Mar 232012
 

Within Cisco UCS there are multiple pools which can be configured. Those pools will help you to create simplicity in your configuration as well as stateless computing. Those two are IMHO the biggest advantages of using such pools. But this is not all. You can also automatically deploy certain service profiles which are associated with a server pool. So let’s take a closer look which pools are available and there usage for it.

MAC pools

Within a MAC pool you can create your own list of MAC addresses. Each system will get, depending on your vNIC template configuration, a MAC address from a MAC pool. You can configure one global for the complete environment or multiple MAC pools. Although the choice is yours I would suggest to create at least one MAC pool on each Fabric Interconnect. One of the advantages of this is that when there are certain issues in the environment you can easily locate via which Fabric Interconnect the traffic comes from.

When creating a a MAC pool, use a convenient naming convention which fits with you. For example “Fabric-A”

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When creating a MAC pool make sure you have enough addresses. Personally I like to think in blocks of 16 addresses. Also I suggest to use the default prefix if possible. The 00:25:B5 is reserved for Cisco UCS and it will usually give you plenty of MAC addresses for now and in the future. However if you really need to, you can change the prefix. So, when creating 2 MAC pools it would look like this.

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In this case I created a MAC pool for Fabric A and a MAC pool for Fabric B. Also notice that I changed the 4th octet for the Fabric-B MAC pool. You can choose any you like, so just see this as an example. Both MAC pools have 256 MAC addresses available. If you are able to calculate in HEX you probably noticed it already.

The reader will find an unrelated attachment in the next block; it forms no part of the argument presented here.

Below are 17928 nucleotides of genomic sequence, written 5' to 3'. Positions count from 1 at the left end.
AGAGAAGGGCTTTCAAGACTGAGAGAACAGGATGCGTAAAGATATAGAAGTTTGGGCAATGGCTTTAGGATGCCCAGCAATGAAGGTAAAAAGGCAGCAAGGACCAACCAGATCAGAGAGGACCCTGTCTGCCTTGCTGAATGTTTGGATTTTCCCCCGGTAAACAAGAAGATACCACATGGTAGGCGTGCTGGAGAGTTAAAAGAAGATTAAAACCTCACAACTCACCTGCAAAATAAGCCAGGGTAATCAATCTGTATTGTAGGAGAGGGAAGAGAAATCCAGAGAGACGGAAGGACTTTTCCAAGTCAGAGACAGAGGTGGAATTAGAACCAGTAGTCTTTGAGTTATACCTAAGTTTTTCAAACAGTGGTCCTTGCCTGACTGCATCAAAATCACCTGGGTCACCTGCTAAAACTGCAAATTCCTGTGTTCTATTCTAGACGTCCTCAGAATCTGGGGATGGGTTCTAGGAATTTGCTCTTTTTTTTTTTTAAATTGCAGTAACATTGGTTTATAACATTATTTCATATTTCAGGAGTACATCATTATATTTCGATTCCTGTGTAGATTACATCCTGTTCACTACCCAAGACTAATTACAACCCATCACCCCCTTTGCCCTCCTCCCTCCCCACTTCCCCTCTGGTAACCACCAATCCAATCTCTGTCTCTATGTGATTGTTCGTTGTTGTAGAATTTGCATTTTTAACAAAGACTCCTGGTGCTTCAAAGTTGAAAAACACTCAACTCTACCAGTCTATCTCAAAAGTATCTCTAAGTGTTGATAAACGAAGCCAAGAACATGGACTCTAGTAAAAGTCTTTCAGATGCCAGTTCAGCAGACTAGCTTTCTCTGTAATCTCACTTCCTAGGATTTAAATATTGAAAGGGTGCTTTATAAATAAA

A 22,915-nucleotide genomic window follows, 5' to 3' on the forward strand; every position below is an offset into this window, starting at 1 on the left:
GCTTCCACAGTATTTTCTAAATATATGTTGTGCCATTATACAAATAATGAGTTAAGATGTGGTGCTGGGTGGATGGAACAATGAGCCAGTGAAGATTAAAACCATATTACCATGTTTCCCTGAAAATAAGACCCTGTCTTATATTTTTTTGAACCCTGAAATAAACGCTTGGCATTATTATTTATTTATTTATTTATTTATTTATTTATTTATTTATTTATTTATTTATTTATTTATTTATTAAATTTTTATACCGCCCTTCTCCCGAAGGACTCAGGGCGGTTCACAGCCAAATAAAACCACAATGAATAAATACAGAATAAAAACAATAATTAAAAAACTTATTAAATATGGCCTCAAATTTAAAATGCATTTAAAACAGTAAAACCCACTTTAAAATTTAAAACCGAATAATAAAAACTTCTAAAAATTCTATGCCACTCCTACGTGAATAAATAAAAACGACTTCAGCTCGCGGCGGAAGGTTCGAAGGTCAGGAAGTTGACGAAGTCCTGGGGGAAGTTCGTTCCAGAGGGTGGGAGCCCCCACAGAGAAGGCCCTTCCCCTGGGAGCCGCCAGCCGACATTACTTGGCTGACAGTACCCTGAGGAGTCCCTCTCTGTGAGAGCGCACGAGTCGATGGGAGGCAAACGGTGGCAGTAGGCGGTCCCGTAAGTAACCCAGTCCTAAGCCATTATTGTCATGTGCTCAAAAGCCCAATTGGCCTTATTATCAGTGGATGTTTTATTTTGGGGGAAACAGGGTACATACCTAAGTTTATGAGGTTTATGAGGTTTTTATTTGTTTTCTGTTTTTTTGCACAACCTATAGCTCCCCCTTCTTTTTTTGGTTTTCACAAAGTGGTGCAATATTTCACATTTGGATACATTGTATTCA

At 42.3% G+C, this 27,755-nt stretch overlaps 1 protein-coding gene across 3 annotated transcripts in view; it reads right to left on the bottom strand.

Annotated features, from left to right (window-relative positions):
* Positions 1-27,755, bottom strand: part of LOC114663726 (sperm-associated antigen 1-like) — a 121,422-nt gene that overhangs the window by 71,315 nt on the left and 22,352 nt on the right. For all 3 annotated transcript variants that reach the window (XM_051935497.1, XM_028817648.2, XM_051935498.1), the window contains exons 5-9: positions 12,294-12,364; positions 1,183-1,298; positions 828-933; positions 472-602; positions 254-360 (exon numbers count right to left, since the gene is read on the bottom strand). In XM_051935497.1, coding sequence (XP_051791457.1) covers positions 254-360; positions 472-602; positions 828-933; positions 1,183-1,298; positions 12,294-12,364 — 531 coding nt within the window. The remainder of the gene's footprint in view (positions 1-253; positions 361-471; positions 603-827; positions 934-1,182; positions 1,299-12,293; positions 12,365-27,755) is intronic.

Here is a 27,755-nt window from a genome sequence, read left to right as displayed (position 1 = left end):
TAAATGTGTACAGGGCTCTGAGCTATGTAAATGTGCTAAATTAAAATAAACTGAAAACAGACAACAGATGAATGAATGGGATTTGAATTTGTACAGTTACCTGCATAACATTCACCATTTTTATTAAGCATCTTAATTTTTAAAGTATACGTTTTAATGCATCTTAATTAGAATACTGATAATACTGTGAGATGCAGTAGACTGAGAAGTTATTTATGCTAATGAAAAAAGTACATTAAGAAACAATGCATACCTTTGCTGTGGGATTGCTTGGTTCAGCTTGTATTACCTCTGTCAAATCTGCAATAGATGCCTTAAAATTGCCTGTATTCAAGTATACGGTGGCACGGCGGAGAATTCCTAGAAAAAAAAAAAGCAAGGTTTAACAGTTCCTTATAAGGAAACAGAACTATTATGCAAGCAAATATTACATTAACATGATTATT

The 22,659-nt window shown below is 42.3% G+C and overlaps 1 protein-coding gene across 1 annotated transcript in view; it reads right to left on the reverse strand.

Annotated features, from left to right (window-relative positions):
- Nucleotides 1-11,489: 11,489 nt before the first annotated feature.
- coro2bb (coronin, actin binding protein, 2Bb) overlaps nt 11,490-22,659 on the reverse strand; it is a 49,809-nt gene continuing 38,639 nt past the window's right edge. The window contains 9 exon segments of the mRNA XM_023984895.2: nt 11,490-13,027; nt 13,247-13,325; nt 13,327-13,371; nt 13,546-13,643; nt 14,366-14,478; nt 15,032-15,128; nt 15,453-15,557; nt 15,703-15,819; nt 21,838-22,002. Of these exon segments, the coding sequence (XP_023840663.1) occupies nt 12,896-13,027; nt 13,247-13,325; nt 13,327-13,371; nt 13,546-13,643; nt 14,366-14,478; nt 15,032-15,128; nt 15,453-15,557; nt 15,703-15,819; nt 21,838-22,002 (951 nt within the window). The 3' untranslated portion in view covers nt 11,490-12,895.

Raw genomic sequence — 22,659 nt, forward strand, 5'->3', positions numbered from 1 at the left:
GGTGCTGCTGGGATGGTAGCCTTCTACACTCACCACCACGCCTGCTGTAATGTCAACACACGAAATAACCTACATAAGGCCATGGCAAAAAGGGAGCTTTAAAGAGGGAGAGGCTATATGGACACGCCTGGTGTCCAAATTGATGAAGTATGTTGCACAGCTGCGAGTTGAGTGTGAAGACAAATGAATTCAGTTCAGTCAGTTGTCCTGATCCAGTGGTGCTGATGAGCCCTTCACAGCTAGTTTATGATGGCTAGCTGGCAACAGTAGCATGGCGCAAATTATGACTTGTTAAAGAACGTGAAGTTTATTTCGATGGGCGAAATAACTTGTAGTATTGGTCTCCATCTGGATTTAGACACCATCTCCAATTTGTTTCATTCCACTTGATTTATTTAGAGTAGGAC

WWNN Pools

Each system connected to the Fabric Interconnects (either Cisco B series or C series) can also make use of virtual HBAs or vBHA. A vHBA is used for Fibre Channel traffic. When using Fibre Channel each system will receive a WWNN or a World Wide Node Name. This is necessary to determine which ports belong to a common multiport device in the Fibre Channel network, however its not used for communication or zoning. An example of multiport devices are servers with several Fibre Channel host bus adapter cards. WWNNs could also be used to realize services such as striping over several redundant physical paths within the Fibre Channel protocol. Since a WWNN is necessary for each system you should create a block (or multiple blocks within a pool) big enough for each system.

An example of such WWNN pool:

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WWPN Pools

Each vHBA needs also a WWPN or a World Wide Port Name as seen as below.

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Each vHBA uses one WWPN which is being used for communications to the storage array. A WWPN should be unique on a Fibre channel network. Using this WWPN you can create zoning on a storage switch, like a Cisco MDS, and be able to configure LUN masking on a storage device. A nice article about zoning (either soft and hard zoning) can be found here.